6. The Stolen Child by Keith Donohue  -  I love books that can tell a compelling story and get you to really think about things, too.  I loved this story about a changeling and the boy he replaced that is so much more and makes you think about childhood, memory, music, art...  Great stuff!

7. A Great and Terrible Beauty by Libba Bray - I loved this so much that I can't believe that I haven't gotten around to finishing the rest of the series.  The boarding school, the magic, the atmosphere plus page-turning suspense made this one a hit with me.  Too bad I suck at series, the rest of this one is lurking on my TBR shelf.

8. The Gendarme by Mark Mustian - This was a debut that I picked up at BEA a couple years ago.  It's great historical fiction told in flashbacks about a Turkish gendarme who falls in love with an Armenian deportee during the Armenian genocide.  I really liked how the story was told in retrospect, and I'd love to see more from this author.

9. How I Live Now by Meg Rosoff - This book was full of stuff I don't normally like - no quotation marks, random capital letters, and a bit of incest.  And it was great, super great, too.  I'm looking forward to Rosoff's latest, There is No Dog.

10. The School of Essential Ingredients by Erica Bauermeister -  I loved how Bauermeister gave equal attention to all of her many characters, how she showed food's power to change their lives, and the descriptions are downright delicious.  Plus, I'm happy to report that her second book, Joy for Beginners, is very nearly as excellent as the first.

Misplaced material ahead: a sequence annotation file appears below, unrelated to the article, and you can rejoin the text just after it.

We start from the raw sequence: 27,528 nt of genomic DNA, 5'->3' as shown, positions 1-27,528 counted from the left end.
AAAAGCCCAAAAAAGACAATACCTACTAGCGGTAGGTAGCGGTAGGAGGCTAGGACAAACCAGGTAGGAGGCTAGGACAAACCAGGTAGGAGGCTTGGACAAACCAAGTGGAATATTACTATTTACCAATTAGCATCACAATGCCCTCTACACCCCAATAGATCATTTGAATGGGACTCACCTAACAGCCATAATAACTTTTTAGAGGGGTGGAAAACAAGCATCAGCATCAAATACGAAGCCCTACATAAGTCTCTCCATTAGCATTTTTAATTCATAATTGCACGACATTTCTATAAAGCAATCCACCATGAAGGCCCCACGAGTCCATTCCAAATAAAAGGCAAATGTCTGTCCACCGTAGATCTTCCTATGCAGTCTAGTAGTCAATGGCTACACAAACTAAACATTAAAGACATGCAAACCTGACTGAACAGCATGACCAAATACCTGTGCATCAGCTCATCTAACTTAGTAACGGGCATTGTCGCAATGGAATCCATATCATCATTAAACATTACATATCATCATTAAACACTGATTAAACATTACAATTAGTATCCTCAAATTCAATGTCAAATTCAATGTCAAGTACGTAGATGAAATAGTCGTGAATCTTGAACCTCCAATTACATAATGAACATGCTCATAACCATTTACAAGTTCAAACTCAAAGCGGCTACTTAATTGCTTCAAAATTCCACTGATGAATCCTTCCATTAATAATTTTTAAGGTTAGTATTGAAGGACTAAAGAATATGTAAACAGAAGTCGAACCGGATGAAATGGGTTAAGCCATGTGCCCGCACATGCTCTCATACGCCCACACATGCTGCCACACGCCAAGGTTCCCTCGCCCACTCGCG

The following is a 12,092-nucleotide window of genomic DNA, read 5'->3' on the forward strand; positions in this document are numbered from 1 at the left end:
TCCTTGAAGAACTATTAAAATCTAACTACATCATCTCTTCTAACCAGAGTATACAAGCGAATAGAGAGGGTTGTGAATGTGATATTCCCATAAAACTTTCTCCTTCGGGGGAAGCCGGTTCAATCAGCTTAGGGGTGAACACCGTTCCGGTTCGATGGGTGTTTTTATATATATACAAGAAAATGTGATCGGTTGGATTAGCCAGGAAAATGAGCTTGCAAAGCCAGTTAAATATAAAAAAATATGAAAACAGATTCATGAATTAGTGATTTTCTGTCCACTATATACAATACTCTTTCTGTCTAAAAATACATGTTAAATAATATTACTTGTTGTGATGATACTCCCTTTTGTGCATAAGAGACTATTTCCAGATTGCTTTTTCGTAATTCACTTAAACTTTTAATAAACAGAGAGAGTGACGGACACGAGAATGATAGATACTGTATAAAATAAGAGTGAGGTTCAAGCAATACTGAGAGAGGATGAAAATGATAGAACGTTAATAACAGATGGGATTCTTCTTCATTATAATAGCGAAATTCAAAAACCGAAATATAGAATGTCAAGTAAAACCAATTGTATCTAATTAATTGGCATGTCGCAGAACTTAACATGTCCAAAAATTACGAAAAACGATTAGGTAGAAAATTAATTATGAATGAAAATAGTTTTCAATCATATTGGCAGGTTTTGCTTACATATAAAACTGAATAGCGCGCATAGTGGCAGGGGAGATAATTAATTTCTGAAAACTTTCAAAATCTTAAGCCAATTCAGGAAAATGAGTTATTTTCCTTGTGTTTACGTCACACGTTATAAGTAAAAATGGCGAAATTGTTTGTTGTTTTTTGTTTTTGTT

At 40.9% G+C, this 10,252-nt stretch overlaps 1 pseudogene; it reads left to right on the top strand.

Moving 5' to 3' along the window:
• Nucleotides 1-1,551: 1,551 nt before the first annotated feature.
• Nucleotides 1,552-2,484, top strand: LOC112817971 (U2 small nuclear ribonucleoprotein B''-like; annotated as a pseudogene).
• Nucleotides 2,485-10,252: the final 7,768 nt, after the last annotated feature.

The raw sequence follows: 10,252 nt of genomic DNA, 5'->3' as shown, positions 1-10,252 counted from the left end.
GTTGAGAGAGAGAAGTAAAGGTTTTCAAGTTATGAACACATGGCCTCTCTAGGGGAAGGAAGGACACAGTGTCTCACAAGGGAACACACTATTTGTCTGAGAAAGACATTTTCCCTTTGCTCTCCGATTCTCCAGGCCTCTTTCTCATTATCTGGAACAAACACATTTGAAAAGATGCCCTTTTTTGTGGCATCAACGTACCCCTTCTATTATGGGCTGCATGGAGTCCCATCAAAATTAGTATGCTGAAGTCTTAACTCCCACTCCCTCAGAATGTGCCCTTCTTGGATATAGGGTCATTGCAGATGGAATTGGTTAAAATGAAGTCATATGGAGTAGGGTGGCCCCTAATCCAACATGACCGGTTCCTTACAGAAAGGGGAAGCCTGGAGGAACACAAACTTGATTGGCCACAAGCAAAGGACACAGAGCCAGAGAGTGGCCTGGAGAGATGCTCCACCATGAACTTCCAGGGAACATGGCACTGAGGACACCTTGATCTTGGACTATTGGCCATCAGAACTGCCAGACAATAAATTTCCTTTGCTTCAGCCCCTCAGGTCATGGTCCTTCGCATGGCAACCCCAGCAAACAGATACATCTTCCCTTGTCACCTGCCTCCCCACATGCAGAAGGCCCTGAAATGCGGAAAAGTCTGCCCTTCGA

What are some of the best debuts you've discovered?  


Sunday, January 22, 2012

Loose Leafing: Where AM I?

Have you ever had one of those weeks where you feel like you were never home?  I mean, I know I've been home this week but sparingly, very sparingly, so sparingly it seems like since last Sunday morning I've been home for a grand total of four hours that wasn't spent sleeping, because sleeping time totally doesn't count, right?  I've been working, working late, working out, eating out, buying books at the winter library book sale (Bad Megan!), but I've hardly been home, and when I have been, I've been doing chores and paying bills and doing all sorts of things that leave me feeling like I've hardly had a few minutes in a row of downtime.  That said, it's nice to be enjoying a much more easy-going weekend.  We've just had our first real snow storm of the winter, and it's delightful to be inside catching up on the blogging I've been neglecting and getting into my latest read, The Rules of Survival by Nancy Werlin while the world outside is all pretty and white., which is picking me books from my own shelves this year, apparently feels like I should be getting in touch with my YA collection. First it was Tiger, Tiger and now The Rules of Survival, which is, so far, an excellent novel about three kids who are looking for a way to escape or at least survive being abused by their mercurial mother.  I have a feeling I'm definitely going to like the book, but I'm kind of twisted because I sort of hoped would pick me a few that wouldn't pass the 50 page test so I could get down to this clearing my shelves thing.  Oh well.  I guess I'd win either way!